Vapor intrusion in the spotlight

10 Jul 2013

How clean is “clean enough” is a significant question faced as part of most brownfield redevelopment and cleanup projects. For many years, the answer to that question was driven by whether water at the site was clean enough to be consumed safely. In the last few years, the issue of vapor intrusion (as well as surface water bodies impacted by venting groundwater and their more sensitive wildlife) has begun to drive the “how clean is clean” question.

Vapor intrusion is explained in this link but, basically, it is the threat that some contaminants may migrate upward from soils and groundwater into buildings at unsafe levels.

The MDEQ has issued both generic baseline standards and guidance on the subject.  The MDEQ’s guidance applies when some previously adopted generic standards are exceeded and when there are pathways which might be outside the MDEQ generic baseline assumptions – such as when impacted groundwater may be shallow and near foundations and basements.  The guidance includes the following steps:

1. Evaluating existing information to determine if the vapor pathway is of concern;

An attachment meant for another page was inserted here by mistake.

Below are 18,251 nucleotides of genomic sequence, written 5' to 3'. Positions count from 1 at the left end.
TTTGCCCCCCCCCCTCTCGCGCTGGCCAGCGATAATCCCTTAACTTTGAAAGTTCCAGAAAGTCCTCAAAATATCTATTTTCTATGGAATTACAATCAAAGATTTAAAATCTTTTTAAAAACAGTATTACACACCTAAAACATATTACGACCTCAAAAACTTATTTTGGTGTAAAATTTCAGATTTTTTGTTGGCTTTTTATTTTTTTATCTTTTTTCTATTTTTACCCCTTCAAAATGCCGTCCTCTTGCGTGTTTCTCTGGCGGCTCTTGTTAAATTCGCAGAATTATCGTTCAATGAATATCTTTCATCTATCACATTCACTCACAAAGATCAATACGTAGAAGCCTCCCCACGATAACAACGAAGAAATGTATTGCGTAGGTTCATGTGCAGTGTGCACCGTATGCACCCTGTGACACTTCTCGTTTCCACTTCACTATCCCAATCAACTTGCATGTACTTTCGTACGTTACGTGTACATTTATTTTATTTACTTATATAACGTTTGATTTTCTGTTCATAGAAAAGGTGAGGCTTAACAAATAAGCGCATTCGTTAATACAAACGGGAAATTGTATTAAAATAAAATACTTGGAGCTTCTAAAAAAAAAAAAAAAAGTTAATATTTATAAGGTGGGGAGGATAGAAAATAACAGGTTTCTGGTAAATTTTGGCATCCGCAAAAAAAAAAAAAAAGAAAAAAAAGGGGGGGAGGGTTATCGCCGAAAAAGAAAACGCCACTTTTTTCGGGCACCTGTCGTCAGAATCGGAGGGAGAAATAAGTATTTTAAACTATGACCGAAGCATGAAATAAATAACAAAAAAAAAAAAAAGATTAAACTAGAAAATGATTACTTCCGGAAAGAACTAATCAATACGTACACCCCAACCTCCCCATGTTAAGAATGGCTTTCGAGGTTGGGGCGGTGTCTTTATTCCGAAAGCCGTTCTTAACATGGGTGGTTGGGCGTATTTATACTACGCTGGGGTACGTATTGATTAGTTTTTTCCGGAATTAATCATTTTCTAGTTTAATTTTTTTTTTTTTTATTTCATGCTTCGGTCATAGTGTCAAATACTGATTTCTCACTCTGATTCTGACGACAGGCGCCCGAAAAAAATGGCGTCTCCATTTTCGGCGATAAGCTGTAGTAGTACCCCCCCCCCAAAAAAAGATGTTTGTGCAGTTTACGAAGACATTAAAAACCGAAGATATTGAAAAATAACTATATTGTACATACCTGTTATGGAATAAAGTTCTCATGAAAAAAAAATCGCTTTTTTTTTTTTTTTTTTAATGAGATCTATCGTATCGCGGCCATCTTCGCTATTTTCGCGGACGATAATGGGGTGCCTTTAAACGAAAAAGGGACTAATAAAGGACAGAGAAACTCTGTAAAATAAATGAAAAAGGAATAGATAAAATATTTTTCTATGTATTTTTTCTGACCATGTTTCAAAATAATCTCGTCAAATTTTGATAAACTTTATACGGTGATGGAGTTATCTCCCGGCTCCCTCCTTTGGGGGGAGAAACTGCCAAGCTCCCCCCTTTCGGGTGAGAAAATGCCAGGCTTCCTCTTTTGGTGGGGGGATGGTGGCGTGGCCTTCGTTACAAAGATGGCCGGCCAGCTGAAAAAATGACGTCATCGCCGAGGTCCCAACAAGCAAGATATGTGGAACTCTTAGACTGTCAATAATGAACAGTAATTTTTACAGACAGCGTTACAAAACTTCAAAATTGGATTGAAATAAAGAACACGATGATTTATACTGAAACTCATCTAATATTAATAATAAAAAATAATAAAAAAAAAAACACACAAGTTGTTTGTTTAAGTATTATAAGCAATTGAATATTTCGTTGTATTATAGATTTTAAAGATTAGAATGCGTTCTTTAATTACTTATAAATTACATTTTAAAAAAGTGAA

2. If it is, and there are buildings nearby assess the risk and whether response actions are needed;
3. In some cases, conduct a building-specific investigation to evaluate the risks posed by the contaminants;
4. Conduct response actions, if necessary, which may include remedial actions or other mitigation measures.

In some cases, the MDEQ guidance has levels far more stringent than were previously the case.

The EPA has also issued draft guidance which is more complex and requires more than MDEQ’s guidance – including more vapor intrusion assessment; building mitigation and subsurface remediation; preemptive mitigation (“Early Action”); and community outreach and involvement.

While there are some creative and inexpensive measures to deal with vapor intrusion, this is a relatively new concern – particularly for residential developments.  This is a new layer of complexity which may make closures and brownfield redevelopments much harder to pursue.

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